I would caution any US pilot to start playing armchair quarterback and pointing fingers at various accidents in Europe and world wide. We in the US had plenty of pilot error accidents of our own leading to CFIT's, runway excursions etc. resulting in loss of lives. In most cases these crews had a total of over 20000 flight hours on the flight deck. (If you want specifics, it would take me 5 minutes to put together a list and pm you).

Now back to NAI pros and cons (and some bashing is good ;-) ).

Cheers :-)

adebord
02-20-2017, 05:18 PM
jcountry, AF447 was primarily the result of lack of upset recovery training and should be blamed on both Airbus and Air France in first place. The pilots were in the unfortunate situation of not knowing how to identify and deal with a situation they were never really trained for. Ever since AF447 we all have to go through upset recovery training and there is a reason for that.

I would caution any US pilot to start playing armchair quarterback and pointing fingers at various accidents in Europe and world wide. We in the US had plenty of pilot error accidents of our own leading to CFIT's, runway excursions etc. resulting in loss of lives. In most cases these crews had a total of over 20000 flight hours on the flight deck. (If you want specifics, it would take me 5 minutes to put together a list and pm you).

Now back to NAI pros and cons (and some bashing is good ;-) ).

Cheers :-)

Go ahead and make a list. My European one will be twice as long. Air France alone has been responsible for 1,591 passenger fatalities, more than any airline in history not named Aeroflot.

galaxy flyer
02-20-2017, 05:27 PM
So, am I, Dominican!

GF

Qotsaautopilot
02-20-2017, 05:36 PM
I hear ya man, but your position is on the wrong end of the traveling public, which outvotes you. You need to tone down the money umbrage. To paraphrase A Few Good Men: "It's doesn't matter what I believe, it only matters what I can prove". In this case, what you can leverage and negotiate for.

The assertion comes off as disconnected and entitled, in a country of 320 Million people with a household income median of 60K and DECREASING not even as a function of inflation adjustment, but decreasing in gross value. Getting in front of the street and wanking about the loss of 300K income bracket attainment is not gonna get you anywhere. Society will call your bluff and right ricky tick. "Bye Felicia" kind of thing.

I would keep the income motivation canard to myself if I was advocating for US domestic pilot jobs. Use the safety and carnage angle, because if you go for the "income necessary to keep me interested", a Country chock full of poor people will call your bluff every day of the week and twice on Sunday. They buy that from healthcare providers, they'll never see you in the same light. Don't shoot the messenger, and I happen to agree with you that the math doesn't pencil out for 120k top out as a NB CA. That money is not worth it to me either for an onerously-traveling occupation. Sim building work maybe, but not with the kind of round-the-clock TAFB generally associated with airline work.

I hear you, and it certainly wouldn't be my campaign to win hearts and minds. I'm simply making a point to a fellow European pilot trying to justify the compensation. I'm trying to illustrate that there is no justification and that the NAI business model is the thing that separates it from other horrible paying pilot jobs in this country and it's a massive threat to our earning potential.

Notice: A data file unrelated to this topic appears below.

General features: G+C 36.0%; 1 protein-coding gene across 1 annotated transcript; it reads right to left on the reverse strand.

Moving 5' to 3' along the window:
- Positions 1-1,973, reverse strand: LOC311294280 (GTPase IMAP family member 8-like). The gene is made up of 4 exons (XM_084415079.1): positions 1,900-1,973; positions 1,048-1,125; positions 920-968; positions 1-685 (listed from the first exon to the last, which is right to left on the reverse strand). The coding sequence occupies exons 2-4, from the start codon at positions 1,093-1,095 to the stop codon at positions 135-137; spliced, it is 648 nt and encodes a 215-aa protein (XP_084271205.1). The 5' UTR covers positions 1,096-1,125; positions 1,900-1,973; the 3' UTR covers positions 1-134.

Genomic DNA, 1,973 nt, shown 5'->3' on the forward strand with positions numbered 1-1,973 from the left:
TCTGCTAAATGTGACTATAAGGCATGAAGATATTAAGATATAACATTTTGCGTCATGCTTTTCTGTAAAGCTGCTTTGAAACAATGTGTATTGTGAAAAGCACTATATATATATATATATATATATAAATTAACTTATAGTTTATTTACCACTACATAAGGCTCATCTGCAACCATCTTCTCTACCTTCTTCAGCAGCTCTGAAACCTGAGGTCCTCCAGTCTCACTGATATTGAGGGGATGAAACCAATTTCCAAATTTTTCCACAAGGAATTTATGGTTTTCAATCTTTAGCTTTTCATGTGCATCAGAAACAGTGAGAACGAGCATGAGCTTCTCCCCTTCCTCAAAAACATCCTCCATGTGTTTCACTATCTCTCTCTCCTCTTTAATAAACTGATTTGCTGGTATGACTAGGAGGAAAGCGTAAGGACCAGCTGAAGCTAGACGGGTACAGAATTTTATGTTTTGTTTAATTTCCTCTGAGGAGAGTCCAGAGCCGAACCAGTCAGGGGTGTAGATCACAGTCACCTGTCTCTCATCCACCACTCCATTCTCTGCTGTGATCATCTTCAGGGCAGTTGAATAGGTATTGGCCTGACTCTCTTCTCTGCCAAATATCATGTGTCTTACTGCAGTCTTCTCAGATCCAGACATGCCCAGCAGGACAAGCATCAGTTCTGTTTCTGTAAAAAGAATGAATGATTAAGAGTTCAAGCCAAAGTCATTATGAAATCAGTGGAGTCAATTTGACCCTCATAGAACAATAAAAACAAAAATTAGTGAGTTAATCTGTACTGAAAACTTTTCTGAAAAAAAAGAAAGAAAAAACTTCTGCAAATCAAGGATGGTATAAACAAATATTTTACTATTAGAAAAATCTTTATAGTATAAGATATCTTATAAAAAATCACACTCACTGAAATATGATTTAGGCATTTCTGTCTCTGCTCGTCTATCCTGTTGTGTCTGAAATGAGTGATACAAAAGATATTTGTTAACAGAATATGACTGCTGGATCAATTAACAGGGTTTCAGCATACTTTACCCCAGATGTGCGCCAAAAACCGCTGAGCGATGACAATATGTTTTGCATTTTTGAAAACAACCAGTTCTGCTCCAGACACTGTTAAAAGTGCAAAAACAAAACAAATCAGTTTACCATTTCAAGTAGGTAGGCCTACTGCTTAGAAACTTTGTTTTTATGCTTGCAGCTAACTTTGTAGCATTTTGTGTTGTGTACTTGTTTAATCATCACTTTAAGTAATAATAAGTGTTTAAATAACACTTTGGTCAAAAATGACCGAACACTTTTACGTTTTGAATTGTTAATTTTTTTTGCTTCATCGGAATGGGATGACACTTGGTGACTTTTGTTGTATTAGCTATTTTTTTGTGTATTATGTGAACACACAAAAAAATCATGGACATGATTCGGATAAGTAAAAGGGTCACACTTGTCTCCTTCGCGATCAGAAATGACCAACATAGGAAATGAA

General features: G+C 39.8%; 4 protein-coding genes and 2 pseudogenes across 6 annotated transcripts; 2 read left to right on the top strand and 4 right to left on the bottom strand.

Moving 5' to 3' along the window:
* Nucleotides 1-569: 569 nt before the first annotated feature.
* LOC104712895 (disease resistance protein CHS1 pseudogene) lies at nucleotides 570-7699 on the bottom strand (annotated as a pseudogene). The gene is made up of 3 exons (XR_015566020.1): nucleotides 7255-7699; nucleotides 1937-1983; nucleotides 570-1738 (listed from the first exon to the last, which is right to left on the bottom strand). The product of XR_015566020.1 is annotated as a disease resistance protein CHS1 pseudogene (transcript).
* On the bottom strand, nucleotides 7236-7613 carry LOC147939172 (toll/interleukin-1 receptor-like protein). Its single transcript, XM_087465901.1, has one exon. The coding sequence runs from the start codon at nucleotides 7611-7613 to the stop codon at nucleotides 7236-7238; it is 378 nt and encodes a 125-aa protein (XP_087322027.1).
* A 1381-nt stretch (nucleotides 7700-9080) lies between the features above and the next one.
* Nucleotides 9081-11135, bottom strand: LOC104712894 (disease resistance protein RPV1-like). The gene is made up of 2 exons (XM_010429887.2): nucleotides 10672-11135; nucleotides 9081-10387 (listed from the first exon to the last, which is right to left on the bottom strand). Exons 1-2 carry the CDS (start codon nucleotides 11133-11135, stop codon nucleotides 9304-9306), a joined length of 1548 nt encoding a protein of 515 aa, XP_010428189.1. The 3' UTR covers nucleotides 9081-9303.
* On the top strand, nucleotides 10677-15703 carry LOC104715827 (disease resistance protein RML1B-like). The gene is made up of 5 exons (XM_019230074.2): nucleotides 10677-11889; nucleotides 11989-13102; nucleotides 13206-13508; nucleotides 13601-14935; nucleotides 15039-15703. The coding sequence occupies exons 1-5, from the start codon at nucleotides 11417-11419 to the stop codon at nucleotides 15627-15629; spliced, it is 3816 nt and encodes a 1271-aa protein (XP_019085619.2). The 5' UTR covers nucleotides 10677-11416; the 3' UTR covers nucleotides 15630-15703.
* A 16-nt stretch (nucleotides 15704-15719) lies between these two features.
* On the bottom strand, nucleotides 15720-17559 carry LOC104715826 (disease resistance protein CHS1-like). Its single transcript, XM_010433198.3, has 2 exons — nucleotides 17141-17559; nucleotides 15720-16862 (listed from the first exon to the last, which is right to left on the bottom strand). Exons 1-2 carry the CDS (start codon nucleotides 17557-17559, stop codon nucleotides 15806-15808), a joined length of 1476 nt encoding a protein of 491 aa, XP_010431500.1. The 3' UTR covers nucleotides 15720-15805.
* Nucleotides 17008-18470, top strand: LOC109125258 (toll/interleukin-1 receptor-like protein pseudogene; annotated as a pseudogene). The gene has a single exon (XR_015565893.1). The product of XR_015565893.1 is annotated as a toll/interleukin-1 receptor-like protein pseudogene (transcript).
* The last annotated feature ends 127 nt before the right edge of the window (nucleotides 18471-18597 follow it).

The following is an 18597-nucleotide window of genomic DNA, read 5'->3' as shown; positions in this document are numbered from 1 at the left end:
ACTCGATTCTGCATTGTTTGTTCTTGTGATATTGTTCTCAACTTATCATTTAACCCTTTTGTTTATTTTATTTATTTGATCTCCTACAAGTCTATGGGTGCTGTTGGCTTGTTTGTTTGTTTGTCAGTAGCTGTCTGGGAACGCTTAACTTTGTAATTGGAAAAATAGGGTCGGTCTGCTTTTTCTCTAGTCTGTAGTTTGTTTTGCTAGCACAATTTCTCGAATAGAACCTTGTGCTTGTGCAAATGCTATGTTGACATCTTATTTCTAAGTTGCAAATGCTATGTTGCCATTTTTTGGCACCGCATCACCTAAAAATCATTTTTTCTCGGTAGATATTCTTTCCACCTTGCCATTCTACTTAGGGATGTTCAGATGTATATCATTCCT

Further, since everyone in this country is making less and less money they want things for cheaper and cheaper. This causes uninnovative management teams at corporations to go to the easiest place to save money so they can sell things for cheaper and still maintain their massive profits- labor. Now you have more people that are making less so they want things for cheaper and the cycle continues. Before you know it there will be no body left to buy the products. Looks like we are getting sucked into the vortex. Something is going to have to happen because there is so much wealth being created all over the world yet the middle class is shrinking rapidly.

Wingdeagle
02-20-2017, 05:46 PM
Go ahead and make a list. My European one will be twice as long. Air France alone has been responsible for 1,591 passenger fatalities, more than any airline in history not named Aeroflot.

Russian aviation is in a world of it's on, adebord. AA 1465 fatalities, UAL 1174 fatalities. AF447 will not make AA 965 or AA 1420 go away. It's not about who's list is longer (I do not keep one btw.) it's about the fact that NO ONE is immune to mishaps caused by human error or poor training. Somehow I did managed to stay awake in my last CRM class :-).

David Puddy
02-20-2017, 06:50 PM
Why does anyone expect that NAI pilots will be paid anything competitive considering the ultra low-cost model they use? Are Spirit pilots paid as well as Delta pilots? Not by a long shot even though they should be paid a lot better...

So, if NAI uses 737 MAX airplanes out of SWF and PVD and charges $69-159 each way to Ireland and Scotland, what would you EXPECT pilot pay to be?

Extenda
02-21-2017, 09:14 AM
I'm not an economist or a lawyer, but what stops delta/AA/UA from seeing this new PVD-LHR or BDL-Scotland route and eating the cost of flying a 757 on the same route with a similar schedule and cheaper ticket price until NAI disappears? Is that illegal? Price gouging? The majors could easily take the hit for a few months.